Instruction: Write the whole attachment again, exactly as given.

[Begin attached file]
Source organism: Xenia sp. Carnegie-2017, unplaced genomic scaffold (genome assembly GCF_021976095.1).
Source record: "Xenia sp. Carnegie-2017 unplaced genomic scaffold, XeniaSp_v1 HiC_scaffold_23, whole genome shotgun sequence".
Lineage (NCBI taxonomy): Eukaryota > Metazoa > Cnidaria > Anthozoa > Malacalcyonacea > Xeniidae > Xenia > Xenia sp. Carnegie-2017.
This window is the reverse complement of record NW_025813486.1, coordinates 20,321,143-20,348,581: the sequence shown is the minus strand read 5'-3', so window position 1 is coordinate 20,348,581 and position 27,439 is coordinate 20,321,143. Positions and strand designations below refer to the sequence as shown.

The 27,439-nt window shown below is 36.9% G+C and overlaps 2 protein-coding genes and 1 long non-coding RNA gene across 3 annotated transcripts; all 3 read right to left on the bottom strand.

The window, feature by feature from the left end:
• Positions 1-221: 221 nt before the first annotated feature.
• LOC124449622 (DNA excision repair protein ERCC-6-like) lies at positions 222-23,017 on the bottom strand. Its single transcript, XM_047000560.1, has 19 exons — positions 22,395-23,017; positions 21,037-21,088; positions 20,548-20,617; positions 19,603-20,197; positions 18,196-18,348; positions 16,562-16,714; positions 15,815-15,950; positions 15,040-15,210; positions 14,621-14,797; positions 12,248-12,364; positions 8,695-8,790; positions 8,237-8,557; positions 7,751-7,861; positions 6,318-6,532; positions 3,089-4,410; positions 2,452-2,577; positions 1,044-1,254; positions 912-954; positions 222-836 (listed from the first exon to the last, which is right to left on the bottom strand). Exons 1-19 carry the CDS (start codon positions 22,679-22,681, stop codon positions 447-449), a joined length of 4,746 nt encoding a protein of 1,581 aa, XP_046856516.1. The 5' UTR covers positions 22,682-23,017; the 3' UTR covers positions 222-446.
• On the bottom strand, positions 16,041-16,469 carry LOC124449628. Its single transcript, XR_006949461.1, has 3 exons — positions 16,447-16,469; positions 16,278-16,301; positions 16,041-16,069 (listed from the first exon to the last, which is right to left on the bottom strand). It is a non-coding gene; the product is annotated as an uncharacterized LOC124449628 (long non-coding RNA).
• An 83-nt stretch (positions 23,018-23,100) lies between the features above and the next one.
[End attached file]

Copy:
Source organism: Xenia sp. Carnegie-2017, unplaced genomic scaffold (genome assembly GCF_021976095.1).
Source record: "Xenia sp. Carnegie-2017 unplaced genomic scaffold, XeniaSp_v1 HiC_scaffold_23, whole genome shotgun sequence".
Lineage (NCBI taxonomy): Eukaryota > Metazoa > Cnidaria > Anthozoa > Malacalcyonacea > Xeniidae > Xenia > Xenia sp. Carnegie-2017.
This window is the reverse complement of record NW_025813486.1, coordinates 20,321,143-20,348,581: the sequence shown is the minus strand read 5'-3', so window position 1 is coordinate 20,348,581 and position 27,439 is coordinate 20,321,143. Positions and strand designations below refer to the sequence as shown.

The 27,439-nt window shown below is 36.9% G+C and overlaps 2 protein-coding genes and 1 long non-coding RNA gene across 3 annotated transcripts; all 3 read right to left on the bottom strand.

The window, feature by feature from the left end:
• Positions 1-221: 221 nt before the first annotated feature.
• LOC124449622 (DNA excision repair protein ERCC-6-like) lies at positions 222-23,017 on the bottom strand. Its single transcript, XM_047000560.1, has 19 exons — positions 22,395-23,017; positions 21,037-21,088; positions 20,548-20,617; positions 19,603-20,197; positions 18,196-18,348; positions 16,562-16,714; positions 15,815-15,950; positions 15,040-15,210; positions 14,621-14,797; positions 12,248-12,364; positions 8,695-8,790; positions 8,237-8,557; positions 7,751-7,861; positions 6,318-6,532; positions 3,089-4,410; positions 2,452-2,577; positions 1,044-1,254; positions 912-954; positions 222-836 (listed from the first exon to the last, which is right to left on the bottom strand). Exons 1-19 carry the CDS (start codon positions 22,679-22,681, stop codon positions 447-449), a joined length of 4,746 nt encoding a protein of 1,581 aa, XP_046856516.1. The 5' UTR covers positions 22,682-23,017; the 3' UTR covers positions 222-446.
• On the bottom strand, positions 16,041-16,469 carry LOC124449628. Its single transcript, XR_006949461.1, has 3 exons — positions 16,447-16,469; positions 16,278-16,301; positions 16,041-16,069 (listed from the first exon to the last, which is right to left on the bottom strand). It is a non-coding gene; the product is annotated as an uncharacterized LOC124449628 (long non-coding RNA).
• An 83-nt stretch (positions 23,018-23,100) lies between the features above and the next one.